Pursued By A Bear is our weekly advice column with playwright Adam Taylor. He’ll tackle your playwriting questions – from practical issues to existential dilemmas – relying on nothing but his bare wits, brute strength, and questionable personal experiences.
“How do I get into musical theatre? I haven’t tried writing songs before, but I think I could do it.”
Dipping your toe into a new swimming pool can be daunting, especially if you’ve never had swimming lessons. It’s quite possible you could drown, or be bludgeoned to death by the frantically windmilling arms of a butterfly stroke aficionado. Thankfully, there’s no risk of death when trying out a new genre of play. Unless you type it on your laptop in the bath, which I wouldn’t recommend.
My very first piece of advice to you is to have a bit more confidence in yourself. If you think you can write a musical do you really need my backing? Without meaning to sound harsh, just go ahead and try it. Experiment. All you have to lose is your sanity. And you’re a playwright so that’s probably on the way out already if we’re honest.
If you find writing songs really isn’t for you by all means go back to writing verbatim theatre pieces about the fall of Stalinism. If you find you love doing it and can pen a decent ditty go ahead and write musicals until your brain drips out of your ears.
At the risk of writing the shortest blog post ever, and infringing dangerously on Nike’s copyright, just do it.
There are certain conventions you should make yourself aware of when writing songs. An awareness of the various structural components such as choruses, bridges and verses will come in handy. Study your favourite songs from musicals and elsewhere, pay attention to how they’re put together.
Structure can be a useful jumping off point as it gives you some restrictions. A good chorus should be infectious, which often means repetitive. People should be able to memorise the words very easily so it gets lodged in their heads almost automatically.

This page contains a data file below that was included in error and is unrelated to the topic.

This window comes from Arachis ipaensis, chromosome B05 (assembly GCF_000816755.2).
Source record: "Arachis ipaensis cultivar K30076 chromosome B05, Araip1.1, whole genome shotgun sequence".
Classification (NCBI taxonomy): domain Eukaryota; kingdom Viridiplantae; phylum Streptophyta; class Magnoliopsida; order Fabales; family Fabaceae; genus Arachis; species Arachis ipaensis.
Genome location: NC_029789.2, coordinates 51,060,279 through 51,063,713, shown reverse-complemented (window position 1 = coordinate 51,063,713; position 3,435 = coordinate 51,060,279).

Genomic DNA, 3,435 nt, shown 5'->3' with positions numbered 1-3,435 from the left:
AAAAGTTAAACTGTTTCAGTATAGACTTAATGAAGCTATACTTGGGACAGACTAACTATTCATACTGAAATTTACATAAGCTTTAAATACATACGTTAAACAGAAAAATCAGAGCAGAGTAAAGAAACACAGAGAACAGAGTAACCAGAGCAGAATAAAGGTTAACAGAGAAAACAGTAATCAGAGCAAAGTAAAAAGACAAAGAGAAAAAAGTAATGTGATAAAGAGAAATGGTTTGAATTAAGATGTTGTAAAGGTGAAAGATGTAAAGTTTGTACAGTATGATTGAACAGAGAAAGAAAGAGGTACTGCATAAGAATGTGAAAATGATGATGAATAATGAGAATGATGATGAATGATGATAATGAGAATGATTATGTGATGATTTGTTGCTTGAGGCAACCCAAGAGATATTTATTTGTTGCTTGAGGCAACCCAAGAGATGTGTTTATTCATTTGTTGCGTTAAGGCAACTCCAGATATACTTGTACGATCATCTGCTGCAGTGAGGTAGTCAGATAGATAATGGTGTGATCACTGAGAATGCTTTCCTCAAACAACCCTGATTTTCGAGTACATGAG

While a song doesn’t always need to tell a story or have a purpose, in musical theatre the music has to be an integral part of the narrative. This means the songs should move the story forward as much as the dialogue would in any other sort of play. The best songs in musicals give us a glimpse into a character’s frame of mind, they show us the motivation behind the character’s next course of action. Make sure your songs serve a purpose in the plot and also accentuate your character development at key points.
There’s also an expectation that at least some of the words in a song will rhyme. How you accomplish this is up to you, there are infinite rhyme schemes you can take advantage of. Listen to songs you love and pick apart the rhymes to give yourself an insight into how they work. You can even steal rhyme schemes from popular songs; as long as you change the words it’s unlikely anyone will ever notice. By the time different music is also added and the tempo changes you’ll have created something completely unrecognisable.
My top tip for those who are not able to compose and play their own music is to team up with an accomplished musician. It’s entirely possible to write an entire musical by yourself without ever knowing how the songs sound. But it’s obviously infinitely better if you can give it the occasional test run with a collaborator playing the songs live. Much like hearing a play read aloud by actors, this will allow you to pinpoint anything that’s not working and make vast improvements.
Without hearing any of the songs aloud you’re really going on blind faith.
A musician will also be able to make insightful suggestions because they have a greater understanding of the structure of music. They’ll be able to tell you what fits together, how you can transition from a verse to a chorus, when you have too many words in a bar and how to evoke emotions with a song.
You’ll also need to develop your understanding of music genres. If you want one of your characters to sing a mournful dirge about the death of her father it’s no good taking your inspiration from Happy by Pharrell Williams. You’ll want something slow and emotional like End of the Road by Boyz II Men or Candle in the Wind by Elton John. Always think about the most appropriate type of song for the emotion you want to put across.